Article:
Today is a good day.
It’s been a while since I’ve had one these. Days like today encourage me to look back on the journey I’ve traversed so far. It’s been bumpy, winding but perhaps relevant to where I will end up.
My childhood wasn’t picture perfect but my parents did the best they could with what they had. I had issues I knew I had to work through because I was aware that everything wasn’t okay within. I could feel the walls I’d built, I could tell that my irritability spoke of a deeper issue.
I literally saw myself turn to food for comfort- all this before I really even knew what depression was.
I tried speaking to counselors from church. We spoke, and we prayed but nothing happened. At first I blamed myself- like it must be my lack of faith. Surely that is why this wasn’t helping.
So I suffered in silence for a few more years.
Come medical school and I could no longer keep my mental health issues at bay.
It’s almost as if I had gotten used to functioning at 50% capacity.But suddenly, I was being forced to give more than I had.
Suddenly my deficits were glaring.
That’s when I saw my first psychiatrist. I didn’t like what she said or was it how she said it?
Perhaps I was also in denial. I remember dumping her prescription for anti-anxiety medication as well as something for depression into an old box. This was in 2015.
What I did do, was heed her advice; I saw the university psychologist until I struggled to get appointments….. I guess that should have hinted at me that I wasn’t as alone as I felt. In the space that I was in, I couldn’t even look that far ahead.
This prompted me to look for a psychologist off campus. At that stage I didn’t know that
chemistry could alter the quality of therapy.
I just chose one whose offices were most convenient for me to get to. I saw her for a few years but things got progressively worse.
One night, near breaking point, I realized that I needed the meds and looked up another psychiatrist.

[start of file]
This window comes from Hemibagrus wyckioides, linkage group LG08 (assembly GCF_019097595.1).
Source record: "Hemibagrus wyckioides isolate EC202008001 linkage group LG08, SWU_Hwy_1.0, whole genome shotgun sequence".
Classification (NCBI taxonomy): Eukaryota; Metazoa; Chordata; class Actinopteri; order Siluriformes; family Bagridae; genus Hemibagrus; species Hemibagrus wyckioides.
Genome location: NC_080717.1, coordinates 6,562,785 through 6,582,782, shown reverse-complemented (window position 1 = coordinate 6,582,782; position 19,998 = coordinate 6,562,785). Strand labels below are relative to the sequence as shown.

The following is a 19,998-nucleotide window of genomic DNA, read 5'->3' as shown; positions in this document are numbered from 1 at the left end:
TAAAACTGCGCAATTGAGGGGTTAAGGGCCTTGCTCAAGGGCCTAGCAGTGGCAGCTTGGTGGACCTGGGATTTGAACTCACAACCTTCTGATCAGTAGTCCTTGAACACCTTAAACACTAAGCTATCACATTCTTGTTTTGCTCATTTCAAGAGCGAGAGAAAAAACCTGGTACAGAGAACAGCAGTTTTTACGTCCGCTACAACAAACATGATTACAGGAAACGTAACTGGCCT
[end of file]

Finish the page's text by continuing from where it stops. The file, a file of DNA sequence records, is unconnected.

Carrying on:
I made an appointment first thing the next morning. She was well decorated and truly accomplished in her field but she was aggressive.
She started me on high doses of multiple drugs. I suffered horrendous GI symptoms with what I felt was no empathy/understanding from her.
Here I was, super nauseous but still expected to perform and show up at school. I did the only thing I could think of to survive; I made a decision in that moment and chose my studies over myself.
In 2017, I decided to stop taking the medication because of the side effects after roughly 2 weeks of taking them.
I continued to crawl through medical school until I was caught crying in the bathroom during my own psychiatry rotation. I had done my best to get through each day but it was getting harder and I didn’t know how much longer I would be able to go on.
Death started to seem more and more attractive… After-all, I didn’t choose to be born, did I? Yet here I was, fighting internal battles few
people were aware of all while keeping a smile on face.
The smile I became known for…
Deep down, I felt like a fraud, looking for love and acceptance from friends which in turn only added to my pain and suffering. Those were such messy years and I apologize to the people whose lives I rocked.
I was in a bad way, I just wanted to fill a void and I had no idea who I was. I tried too hard at everything, and took everything personally depleting what little energy I had.
Like a breath of fresh air Dr M waltzed her way into my life. She is the best psychiatrist I’ve ever had and we just clicked right away. Suddenly, I felt heard and with that came a glimmer of hope. It took a long time to find meds that helped and their specific combinations and dosages.
Sometimes I thought I was better only to relapse and we would have to start again.
She never gave up on me, so I never gave up. I wasn’t a brand new car but I’d stopped constantly leaking engine oil. We walked the rest of my journey together until I graduated. One stint at a mental facility and against ALL odds (COVID included) I graduated as a doctor.
But I was done.
I was beyond bleak, I felt like I’d left pieces of myself along the way.
I couldn’t do much else aside from sleep and eat.
But for that moment, and many more that followed; it was enough.
Your struggles are so real and valid but it doesn’t mean you need to face them alone. There’s always someone: near or far, you just have to identify them.
You’re never as alone as you feel,